Zara Nanu

Tech Entrepreneur Zara Nanu founded software business Gapsquare in 2015 to help close the gender pay gap in less than 20 years. Gapsquare uses machine learning to analyse a company’s gender pay gap and flag opportunities to close it as they arise. Data can provide tangible goals for businesses to aim for in terms of their Diversity and Inclusion policies. Such data can influence whether candidates choose to work for certain companies, and in turn, this level of transparency can increase retention rates. So, not only is Zara Nanu helping to end pay inequality, she’s providing lasting change to employee welfare and optimising workforces. You can check out the Gapsquare website here.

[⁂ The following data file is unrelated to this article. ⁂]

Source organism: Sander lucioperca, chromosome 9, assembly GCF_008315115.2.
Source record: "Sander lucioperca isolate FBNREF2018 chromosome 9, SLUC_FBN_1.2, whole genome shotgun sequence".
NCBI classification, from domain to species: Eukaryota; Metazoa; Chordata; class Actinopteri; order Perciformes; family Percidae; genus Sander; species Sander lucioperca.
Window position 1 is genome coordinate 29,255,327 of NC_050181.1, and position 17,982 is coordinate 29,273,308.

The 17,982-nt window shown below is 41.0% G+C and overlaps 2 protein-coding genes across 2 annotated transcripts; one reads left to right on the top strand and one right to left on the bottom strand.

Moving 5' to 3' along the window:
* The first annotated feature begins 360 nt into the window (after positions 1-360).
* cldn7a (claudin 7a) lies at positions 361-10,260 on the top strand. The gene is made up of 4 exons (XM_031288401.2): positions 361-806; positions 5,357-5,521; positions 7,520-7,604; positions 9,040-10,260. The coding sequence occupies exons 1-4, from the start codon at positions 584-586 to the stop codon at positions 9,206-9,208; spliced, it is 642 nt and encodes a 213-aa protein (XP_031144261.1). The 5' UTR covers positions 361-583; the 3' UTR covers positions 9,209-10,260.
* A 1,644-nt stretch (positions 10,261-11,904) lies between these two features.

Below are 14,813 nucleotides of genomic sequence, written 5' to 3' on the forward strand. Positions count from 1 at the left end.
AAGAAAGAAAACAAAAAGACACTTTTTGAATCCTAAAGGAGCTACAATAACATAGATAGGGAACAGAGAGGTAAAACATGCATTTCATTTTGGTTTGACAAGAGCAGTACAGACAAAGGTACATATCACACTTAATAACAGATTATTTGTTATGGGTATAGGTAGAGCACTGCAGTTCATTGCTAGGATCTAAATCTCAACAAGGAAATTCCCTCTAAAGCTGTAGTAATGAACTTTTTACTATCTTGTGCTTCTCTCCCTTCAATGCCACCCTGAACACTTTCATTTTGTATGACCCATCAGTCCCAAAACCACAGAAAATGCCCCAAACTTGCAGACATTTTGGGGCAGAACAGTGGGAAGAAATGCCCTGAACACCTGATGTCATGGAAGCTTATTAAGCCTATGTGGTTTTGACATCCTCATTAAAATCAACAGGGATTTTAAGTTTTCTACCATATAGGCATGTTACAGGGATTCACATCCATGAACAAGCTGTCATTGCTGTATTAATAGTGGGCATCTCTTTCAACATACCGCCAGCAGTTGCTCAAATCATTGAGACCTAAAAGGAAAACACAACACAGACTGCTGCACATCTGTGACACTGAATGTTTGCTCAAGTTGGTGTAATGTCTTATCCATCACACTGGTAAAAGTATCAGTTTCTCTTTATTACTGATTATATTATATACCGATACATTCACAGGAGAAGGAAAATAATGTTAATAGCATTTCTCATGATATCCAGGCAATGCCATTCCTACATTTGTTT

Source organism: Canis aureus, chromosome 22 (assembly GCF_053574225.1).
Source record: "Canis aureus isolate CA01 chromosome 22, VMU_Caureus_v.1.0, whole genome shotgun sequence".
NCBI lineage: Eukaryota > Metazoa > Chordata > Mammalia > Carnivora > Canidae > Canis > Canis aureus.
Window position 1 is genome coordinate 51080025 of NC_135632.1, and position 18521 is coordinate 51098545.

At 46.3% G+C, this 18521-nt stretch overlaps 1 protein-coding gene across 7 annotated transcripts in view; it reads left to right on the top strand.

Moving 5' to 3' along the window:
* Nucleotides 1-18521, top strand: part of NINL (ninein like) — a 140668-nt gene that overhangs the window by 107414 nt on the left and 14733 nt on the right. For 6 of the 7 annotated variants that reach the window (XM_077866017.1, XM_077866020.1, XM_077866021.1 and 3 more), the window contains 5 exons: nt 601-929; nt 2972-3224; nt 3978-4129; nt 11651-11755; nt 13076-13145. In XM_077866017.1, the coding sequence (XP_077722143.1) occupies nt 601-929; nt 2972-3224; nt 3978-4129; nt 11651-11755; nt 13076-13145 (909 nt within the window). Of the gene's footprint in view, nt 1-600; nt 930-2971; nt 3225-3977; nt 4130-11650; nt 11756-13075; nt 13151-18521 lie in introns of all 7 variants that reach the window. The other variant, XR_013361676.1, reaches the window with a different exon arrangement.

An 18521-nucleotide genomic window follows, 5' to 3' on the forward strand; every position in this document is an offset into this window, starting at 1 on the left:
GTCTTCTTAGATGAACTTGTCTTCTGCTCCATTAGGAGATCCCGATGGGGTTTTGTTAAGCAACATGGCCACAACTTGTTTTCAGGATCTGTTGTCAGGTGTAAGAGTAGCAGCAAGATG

Reshma Saujani

Founder of Girls Who Code, Reshma Saujani, is helping to close the gender gap in the tech industries. Girls Who Code provides free after-school programmes which teach girls computer science, communication skills vital for developing a career, and the values of sisterhood. She cites evidence from psychologist Carol Dweck who found that girls with a high IQ were quick to give up on challenging material, whereas boys with a high IQ were more likely to redouble their efforts. Saujani states in her Ted Talk that “women have been socialised to aspire to perfection. Girls Who Code is her answer to the perfection problem, by advocating teaching girls bravery, not perfection.” You can hear her talk about this here.

Kimberly Bryant